The legendary San Diego surfer dies at the age of 84

The legendary San Diego surfer dies at the age of 84



Los Angeles (Associated Press)-Greg “Da Bull” Noll has passed away. He combines a gregarious, oversized personality with the courage and skill to navigate bigger and stronger waves , Become a surfing legend. He is 84 years old.

Knoll lived in the picturesque seaside town of Crescent City in California and died of natural causes on Monday. Instagram posts From his son’s company Noll Surfboards. The Knoll family’s request for comment was not immediately answered, and it is not clear where he died.

Noll is the earliest and arguably one of the greatest big wave riders, not just a surfer. He is also an entrepreneur, and he helped change the sport with his Greg Noll surfboard, one of the first surfboards made of balsa wood, this material makes them easier to handle and light weight, suitable for most People use.

He also appeared in many surfing documentaries, as a photographer in the 1967 film “Surfing”, and as a stunt stand-in for James Mitchum in the 1964 film “Wild Surfing”. In 2010, he and his son Jed launched a surf clothing line.

It was the huge waves he caught, coupled with a straightforward and friendly attitude, that made Knoll’s reputation.

From the early 1950s to the 1960s, he traveled from Southern California to Mexico, Australia and the northern shore of Oahu, Hawaii, looking for the largest waves.

It was October 1957. On Waimea Bay on the north shore of Oahu, he led a few surfers to a place where the waves could reach three stories high in winter. It is said that surfing in this bay is impossible, and residents claim that since a young California surfer Dickie Cross was killed there in 1943, no one has tried.

The grainy footage showed that Noll caught a wave that could be as high as 30 feet (9 meters), and then somehow managed to stay standing because it tilted about 10 feet (3 meters) or more toward his face. From there, he walked outside and almost rode to the shore.

Years later, when Noel recalled his first thoughts after completing that ride, he would giggle and curse: “I’m still alive!”

From then on, the surfer couldn’t stop, he was wearing unique black and white “prison” shorts, and he could recognize him at a glance. He once said that he started wearing them so that people would know it was him in the waves and get out of the way.

In 1964, Noll was considered the first person to ride the wind and waves on Oahu’s Third Reef Pipeline. In 1969, at Makaha Beach in Hawaii, the surfer he rode claimed that it was the largest wave ever recorded at the time.

However, there was no definite movie footage that day. In recent years, other people said that the waves did not exceed 20 feet (6 meters), not even as big as the waves that Knoll surfed on Waimea. Nonetheless, no one questioned the size of the waves, or about Knoll’s skill or courage in dragging the surfboard into the fierce surf that day.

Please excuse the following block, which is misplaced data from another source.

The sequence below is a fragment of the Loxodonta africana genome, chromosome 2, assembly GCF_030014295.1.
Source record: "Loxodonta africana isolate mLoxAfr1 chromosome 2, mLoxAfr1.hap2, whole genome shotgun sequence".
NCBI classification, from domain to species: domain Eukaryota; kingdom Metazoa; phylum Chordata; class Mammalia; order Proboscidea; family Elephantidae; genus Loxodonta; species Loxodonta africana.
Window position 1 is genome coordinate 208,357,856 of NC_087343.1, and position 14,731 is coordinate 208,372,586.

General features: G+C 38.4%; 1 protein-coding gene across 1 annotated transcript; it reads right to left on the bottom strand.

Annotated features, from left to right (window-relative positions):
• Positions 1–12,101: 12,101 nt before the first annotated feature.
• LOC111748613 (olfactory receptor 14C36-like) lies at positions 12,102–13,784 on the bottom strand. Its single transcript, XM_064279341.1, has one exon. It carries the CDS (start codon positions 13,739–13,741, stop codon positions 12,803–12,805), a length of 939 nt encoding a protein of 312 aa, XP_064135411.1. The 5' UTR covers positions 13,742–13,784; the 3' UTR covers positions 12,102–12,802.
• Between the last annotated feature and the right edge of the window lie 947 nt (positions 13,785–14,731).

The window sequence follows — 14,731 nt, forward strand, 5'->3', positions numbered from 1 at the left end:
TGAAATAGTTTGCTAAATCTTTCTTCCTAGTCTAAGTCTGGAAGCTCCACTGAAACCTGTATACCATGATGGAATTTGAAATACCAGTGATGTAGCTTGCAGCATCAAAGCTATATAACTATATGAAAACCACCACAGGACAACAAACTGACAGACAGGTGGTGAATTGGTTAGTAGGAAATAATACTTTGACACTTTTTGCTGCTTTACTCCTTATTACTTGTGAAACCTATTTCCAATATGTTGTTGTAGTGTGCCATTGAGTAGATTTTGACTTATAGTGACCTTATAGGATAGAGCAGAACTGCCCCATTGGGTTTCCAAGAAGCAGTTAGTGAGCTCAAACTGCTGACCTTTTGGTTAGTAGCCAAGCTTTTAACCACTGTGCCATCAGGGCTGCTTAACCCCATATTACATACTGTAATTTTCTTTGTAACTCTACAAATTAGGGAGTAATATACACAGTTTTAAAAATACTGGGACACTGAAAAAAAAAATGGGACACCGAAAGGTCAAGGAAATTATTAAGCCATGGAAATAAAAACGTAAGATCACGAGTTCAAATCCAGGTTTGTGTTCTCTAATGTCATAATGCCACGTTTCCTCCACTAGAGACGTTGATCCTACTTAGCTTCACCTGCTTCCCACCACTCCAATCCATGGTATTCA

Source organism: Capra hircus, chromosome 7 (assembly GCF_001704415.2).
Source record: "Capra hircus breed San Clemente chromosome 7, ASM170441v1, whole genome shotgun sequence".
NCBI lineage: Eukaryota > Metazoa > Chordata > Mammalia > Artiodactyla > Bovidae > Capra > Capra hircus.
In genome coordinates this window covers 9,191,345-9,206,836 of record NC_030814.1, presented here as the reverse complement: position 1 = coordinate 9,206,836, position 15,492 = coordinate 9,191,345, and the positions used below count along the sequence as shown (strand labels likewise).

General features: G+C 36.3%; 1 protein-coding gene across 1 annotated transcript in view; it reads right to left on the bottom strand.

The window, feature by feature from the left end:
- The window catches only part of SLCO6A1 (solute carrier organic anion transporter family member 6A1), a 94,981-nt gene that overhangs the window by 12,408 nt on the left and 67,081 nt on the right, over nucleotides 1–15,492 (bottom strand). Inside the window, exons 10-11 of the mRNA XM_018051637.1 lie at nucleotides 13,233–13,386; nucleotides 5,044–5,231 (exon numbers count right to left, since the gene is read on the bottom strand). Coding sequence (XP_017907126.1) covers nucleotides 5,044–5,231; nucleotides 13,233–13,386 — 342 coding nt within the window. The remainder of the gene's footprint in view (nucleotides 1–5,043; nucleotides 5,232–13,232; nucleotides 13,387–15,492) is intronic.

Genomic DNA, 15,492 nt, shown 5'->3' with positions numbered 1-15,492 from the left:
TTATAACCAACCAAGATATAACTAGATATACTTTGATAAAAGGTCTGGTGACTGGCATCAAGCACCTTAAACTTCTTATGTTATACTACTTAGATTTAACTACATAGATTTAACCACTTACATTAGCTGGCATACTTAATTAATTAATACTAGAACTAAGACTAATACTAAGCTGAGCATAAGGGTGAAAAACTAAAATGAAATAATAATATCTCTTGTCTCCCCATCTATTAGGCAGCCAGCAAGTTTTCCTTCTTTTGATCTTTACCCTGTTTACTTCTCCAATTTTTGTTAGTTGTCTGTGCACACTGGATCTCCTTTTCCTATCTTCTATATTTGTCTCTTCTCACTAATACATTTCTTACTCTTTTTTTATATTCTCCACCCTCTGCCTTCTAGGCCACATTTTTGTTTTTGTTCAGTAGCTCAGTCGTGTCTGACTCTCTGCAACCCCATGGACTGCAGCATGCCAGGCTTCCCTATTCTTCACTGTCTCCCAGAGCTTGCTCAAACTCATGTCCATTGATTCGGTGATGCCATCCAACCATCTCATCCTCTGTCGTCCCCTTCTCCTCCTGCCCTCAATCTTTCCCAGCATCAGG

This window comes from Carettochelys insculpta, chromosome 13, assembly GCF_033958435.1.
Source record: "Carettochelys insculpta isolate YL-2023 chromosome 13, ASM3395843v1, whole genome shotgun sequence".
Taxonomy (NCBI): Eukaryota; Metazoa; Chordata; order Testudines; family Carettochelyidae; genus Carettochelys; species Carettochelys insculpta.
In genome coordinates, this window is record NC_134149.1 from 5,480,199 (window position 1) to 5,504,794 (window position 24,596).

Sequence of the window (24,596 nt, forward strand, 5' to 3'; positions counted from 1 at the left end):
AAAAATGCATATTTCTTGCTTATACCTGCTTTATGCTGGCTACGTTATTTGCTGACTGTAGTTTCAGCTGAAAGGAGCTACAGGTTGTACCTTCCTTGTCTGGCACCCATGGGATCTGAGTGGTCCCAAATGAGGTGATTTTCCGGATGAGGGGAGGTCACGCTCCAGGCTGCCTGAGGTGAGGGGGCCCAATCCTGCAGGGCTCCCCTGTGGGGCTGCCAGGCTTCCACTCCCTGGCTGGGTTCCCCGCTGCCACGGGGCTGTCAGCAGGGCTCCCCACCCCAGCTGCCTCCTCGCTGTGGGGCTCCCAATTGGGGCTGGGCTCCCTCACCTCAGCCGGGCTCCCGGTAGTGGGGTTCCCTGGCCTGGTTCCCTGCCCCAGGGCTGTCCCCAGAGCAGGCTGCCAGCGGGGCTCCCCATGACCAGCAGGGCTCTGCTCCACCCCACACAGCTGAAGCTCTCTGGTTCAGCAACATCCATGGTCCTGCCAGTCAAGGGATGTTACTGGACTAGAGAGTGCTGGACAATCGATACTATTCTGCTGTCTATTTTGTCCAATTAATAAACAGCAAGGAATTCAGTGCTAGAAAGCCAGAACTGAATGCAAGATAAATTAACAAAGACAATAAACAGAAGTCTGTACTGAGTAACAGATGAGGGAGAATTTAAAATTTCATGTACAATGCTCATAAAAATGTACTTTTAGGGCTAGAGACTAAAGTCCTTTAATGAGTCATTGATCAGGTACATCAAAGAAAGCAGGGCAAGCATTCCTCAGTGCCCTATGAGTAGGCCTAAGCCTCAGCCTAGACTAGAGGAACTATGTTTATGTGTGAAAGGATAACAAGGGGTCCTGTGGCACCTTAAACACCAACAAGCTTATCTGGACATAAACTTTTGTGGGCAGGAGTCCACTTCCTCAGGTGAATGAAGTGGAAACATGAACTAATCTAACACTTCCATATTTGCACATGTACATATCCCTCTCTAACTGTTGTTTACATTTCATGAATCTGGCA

Soon after riding on Makaha Beach, Noll left the surfing industry, closed his surfboard factory on Hermosa Beach, and moved to Northern California, where he became a successful commercial fisherman and later a sports fishing guide .

Years later, he said that he was dissatisfied with the influence of the popular “beach party” movies on surfing in the 1960s. He said that these movies flooded the southern California coastline, and those who don’t know how to surf hinder those who can and don’t understand or appreciate the sport.

Knoll told the Associated Press in 2013: “At that particular time, the entire Hollywood scene was a mess when doing anything meaningful with the surfing community. They lived in their own little bubbles and thought that surfing was a beach party. Jump around with interesting music.”

However, by the late 1980s, commissions for custom surfboards began to flood in. Knoll opened a small shop in his garage to make them and asked his teenage son Jed to work with him.

In 2009, his son opened Noll Surfboards in San Clemente and asked his father to design a series of custom surfboards for collectors to commemorate historical surfing events or pay tribute to legendary surfers.

“This gives me the opportunity to work with my son and share my knowledge of the ocean, the board and history,” Knoll told the Associated Press in 2018.

“Da Bull” was born in San Diego on February 11, 1937. His original name was Greg Lawhead, but his stepfather Ash Noll was later changed. When he was 3 years old, he moved with his mother to the surfing town of Manhattan Beach, and soon developed a keen interest in water.

As a young man, Noll has the physique of a bodybuilder, which, coupled with his tenacious and brave surfing style described by surfers, has earned him the nickname.

Despite his disdain for the “Beach Party” movie, Knoll admits that he can become a hellish person himself and a happy party person without the surface of the water. He once said that he started surfing because it was more fun than work.

As he told the Associated Press in 2008: “People always ask,’What makes people want to give up their friends, family, and jobs and just go surfing?’ These people always classify surfing as a single item. Sports. But it’s not the case. It’s a way of life.”

The complete list of survivors could not be obtained immediately. Noll and his wife Laurie have daughter Ashlyne and sons Jed, Tate and Rhyn.


Associated Press reporter Stefanie Dazio contributed to this report. Rogers is a retired Associated Press reporter.


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